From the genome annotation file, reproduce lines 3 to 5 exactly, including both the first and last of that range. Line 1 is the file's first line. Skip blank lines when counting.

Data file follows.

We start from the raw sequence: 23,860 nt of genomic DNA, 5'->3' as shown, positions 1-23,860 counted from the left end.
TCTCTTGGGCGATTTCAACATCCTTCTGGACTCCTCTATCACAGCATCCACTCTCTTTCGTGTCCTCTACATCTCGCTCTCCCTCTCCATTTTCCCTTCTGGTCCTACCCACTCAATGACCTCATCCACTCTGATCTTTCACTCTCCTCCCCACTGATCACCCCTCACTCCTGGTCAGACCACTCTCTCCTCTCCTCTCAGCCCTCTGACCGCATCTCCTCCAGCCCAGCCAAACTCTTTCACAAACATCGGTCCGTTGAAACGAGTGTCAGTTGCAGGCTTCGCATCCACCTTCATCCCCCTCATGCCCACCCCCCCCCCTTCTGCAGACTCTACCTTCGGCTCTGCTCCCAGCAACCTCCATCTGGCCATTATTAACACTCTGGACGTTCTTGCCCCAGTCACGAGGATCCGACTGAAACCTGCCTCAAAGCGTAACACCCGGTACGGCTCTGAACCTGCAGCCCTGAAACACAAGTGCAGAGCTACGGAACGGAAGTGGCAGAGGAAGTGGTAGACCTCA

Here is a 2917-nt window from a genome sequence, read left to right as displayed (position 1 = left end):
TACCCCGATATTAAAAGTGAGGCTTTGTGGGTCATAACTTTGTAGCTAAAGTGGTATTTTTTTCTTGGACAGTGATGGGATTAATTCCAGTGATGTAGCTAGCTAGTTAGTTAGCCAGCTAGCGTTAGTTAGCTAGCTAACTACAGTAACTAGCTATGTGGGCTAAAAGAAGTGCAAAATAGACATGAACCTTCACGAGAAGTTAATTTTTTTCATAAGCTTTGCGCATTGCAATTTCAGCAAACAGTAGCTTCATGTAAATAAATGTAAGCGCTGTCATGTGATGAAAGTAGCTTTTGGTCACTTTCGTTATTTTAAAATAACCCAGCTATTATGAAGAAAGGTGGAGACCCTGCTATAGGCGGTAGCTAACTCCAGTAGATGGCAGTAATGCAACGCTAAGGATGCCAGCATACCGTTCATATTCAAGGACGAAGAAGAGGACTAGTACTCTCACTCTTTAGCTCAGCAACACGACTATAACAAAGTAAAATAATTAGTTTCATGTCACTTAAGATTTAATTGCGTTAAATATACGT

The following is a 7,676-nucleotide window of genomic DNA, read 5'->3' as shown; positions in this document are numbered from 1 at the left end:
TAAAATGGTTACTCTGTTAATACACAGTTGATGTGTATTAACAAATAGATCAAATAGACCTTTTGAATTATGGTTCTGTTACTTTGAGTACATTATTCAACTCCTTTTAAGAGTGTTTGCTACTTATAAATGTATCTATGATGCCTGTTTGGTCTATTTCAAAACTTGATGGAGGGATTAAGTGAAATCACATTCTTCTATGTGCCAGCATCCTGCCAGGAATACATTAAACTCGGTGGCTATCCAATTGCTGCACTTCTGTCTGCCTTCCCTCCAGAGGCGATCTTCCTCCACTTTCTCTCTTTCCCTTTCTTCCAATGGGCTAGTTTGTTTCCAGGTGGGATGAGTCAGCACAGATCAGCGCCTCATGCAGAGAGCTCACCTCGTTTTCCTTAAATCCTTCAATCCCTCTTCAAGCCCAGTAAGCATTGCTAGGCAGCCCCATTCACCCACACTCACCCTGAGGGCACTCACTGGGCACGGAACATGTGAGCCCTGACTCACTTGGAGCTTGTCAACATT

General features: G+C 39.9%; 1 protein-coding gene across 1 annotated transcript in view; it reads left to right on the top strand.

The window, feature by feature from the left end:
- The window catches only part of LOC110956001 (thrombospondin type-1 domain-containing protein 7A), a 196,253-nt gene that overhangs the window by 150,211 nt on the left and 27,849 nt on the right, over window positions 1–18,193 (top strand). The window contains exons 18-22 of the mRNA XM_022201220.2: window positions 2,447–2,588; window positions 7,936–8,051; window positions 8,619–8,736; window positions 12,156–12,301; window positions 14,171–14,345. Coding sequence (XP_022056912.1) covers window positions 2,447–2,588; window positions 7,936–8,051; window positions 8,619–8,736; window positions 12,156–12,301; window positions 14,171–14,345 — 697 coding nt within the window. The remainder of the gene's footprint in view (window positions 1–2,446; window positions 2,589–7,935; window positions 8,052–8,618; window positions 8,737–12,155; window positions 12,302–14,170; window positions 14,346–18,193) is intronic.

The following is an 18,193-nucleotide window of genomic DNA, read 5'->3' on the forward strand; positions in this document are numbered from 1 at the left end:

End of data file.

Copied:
Here is a 2917-nt window from a genome sequence, read left to right as displayed (position 1 = left end):
TACCCCGATATTAAAAGTGAGGCTTTGTGGGTCATAACTTTGTAGCTAAAGTGGTATTTTTTTCTTGGACAGTGATGGGATTAATTCCAGTGATGTAGCTAGCTAGTTAGTTAGCCAGCTAGCGTTAGTTAGCTAGCTAACTACAGTAACTAGCTATGTGGGCTAAAAGAAGTGCAAAATAGACATGAACCTTCACGAGAAGTTAATTTTTTTCATAAGCTTTGCGCATTGCAATTTCAGCAAACAGTAGCTTCATGTAAATAAATGTAAGCGCTGTCATGTGATGAAAGTAGCTTTTGGTCACTTTCGTTATTTTAAAATAACCCAGCTATTATGAAGAAAGGTGGAGACCCTGCTATAGGCGGTAGCTAACTCCAGTAGATGGCAGTAATGCAACGCTAAGGATGCCAGCATACCGTTCATATTCAAGGACGAAGAAGAGGACTAGTACTCTCACTCTTTAGCTCAGCAACACGACTATAACAAAGTAAAATAATTAGTTTCATGTCACTTAAGATTTAATTGCGTTAAATATACGT

The following is a 7,676-nucleotide window of genomic DNA, read 5'->3' as shown; positions in this document are numbered from 1 at the left end: